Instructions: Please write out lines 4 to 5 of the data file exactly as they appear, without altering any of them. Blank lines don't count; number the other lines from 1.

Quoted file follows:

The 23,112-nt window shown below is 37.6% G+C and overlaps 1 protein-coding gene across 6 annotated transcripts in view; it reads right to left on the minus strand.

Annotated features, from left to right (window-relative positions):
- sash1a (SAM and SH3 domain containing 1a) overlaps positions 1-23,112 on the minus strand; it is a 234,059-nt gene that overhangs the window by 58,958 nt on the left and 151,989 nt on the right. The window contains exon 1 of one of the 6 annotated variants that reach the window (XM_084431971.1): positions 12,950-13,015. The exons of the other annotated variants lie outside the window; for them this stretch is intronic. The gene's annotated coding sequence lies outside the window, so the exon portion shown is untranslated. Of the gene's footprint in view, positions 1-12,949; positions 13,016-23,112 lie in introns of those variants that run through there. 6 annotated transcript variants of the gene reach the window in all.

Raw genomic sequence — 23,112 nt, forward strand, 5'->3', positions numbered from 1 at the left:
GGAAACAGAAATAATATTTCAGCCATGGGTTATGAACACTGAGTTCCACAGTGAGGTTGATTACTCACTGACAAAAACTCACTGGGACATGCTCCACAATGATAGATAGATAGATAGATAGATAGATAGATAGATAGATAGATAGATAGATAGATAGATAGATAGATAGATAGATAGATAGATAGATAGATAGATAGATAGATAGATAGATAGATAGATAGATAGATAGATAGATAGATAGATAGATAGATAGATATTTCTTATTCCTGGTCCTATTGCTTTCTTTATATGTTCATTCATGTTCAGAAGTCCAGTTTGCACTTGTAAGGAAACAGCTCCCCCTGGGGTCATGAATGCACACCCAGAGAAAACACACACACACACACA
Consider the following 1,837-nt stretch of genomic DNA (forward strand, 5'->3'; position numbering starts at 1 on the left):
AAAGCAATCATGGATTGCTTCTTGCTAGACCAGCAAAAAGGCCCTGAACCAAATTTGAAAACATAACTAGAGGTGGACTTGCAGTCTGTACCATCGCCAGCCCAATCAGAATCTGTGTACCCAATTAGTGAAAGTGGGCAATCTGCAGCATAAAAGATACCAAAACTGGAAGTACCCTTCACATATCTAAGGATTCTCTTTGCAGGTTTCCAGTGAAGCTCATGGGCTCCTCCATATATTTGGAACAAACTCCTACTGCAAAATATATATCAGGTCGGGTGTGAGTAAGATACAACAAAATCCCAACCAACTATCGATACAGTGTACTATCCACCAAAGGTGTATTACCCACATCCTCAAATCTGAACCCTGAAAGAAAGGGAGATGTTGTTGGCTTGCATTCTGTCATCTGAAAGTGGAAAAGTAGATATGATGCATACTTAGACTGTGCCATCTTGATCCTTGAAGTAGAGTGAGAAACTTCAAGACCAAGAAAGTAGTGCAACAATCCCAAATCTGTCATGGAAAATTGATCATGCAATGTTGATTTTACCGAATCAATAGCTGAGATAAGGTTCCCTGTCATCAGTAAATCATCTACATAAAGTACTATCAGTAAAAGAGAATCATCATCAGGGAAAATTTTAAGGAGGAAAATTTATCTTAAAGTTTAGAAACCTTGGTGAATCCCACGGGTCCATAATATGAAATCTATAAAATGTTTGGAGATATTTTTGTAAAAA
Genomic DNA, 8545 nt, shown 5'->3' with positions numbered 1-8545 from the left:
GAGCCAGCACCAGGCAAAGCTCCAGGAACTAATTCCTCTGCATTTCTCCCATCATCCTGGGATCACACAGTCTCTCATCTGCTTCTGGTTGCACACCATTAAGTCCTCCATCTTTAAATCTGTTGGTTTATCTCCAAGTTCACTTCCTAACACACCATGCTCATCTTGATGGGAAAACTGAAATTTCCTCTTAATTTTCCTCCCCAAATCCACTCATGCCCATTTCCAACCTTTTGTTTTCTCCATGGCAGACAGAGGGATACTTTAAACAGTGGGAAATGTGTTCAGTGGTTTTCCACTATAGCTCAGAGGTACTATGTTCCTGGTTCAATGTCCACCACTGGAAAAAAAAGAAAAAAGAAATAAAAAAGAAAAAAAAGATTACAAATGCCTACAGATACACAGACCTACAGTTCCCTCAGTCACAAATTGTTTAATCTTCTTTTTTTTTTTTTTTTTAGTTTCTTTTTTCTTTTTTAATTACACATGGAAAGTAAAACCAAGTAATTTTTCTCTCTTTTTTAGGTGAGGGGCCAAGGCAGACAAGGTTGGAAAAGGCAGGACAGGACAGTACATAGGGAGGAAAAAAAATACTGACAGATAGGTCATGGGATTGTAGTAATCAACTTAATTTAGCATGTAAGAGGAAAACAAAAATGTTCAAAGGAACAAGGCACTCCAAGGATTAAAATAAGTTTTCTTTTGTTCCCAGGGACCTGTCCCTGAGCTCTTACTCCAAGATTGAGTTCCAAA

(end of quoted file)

Raw genomic sequence — 23,112 nt, forward strand, 5'->3', positions numbered from 1 at the left:
GGAAACAGAAATAATATTTCAGCCATGGGTTATGAACACTGAGTTCCACAGTGAGGTTGATTACTCACTGACAAAAACTCACTGGGACATGCTCCACAATGATAGATAGATAGATAGATAGATAGATAGATAGATAGATAGATAGATAGATAGATAGATAGATAGATAGATAGATAGATAGATAGATAGATAGATAGATAGATAGATAGATAGATAGATAGATAGATAGATAGATAGATAGATAGATAGATAGATATTTCTTATTCCTGGTCCTATTGCTTTCTTTATATGTTCATTCATGTTCAGAAGTCCAGTTTGCACTTGTAAGGAAACAGCTCCCCCTGGGGTCATGAATGCACACCCAGAGAAAACACACACACACACACA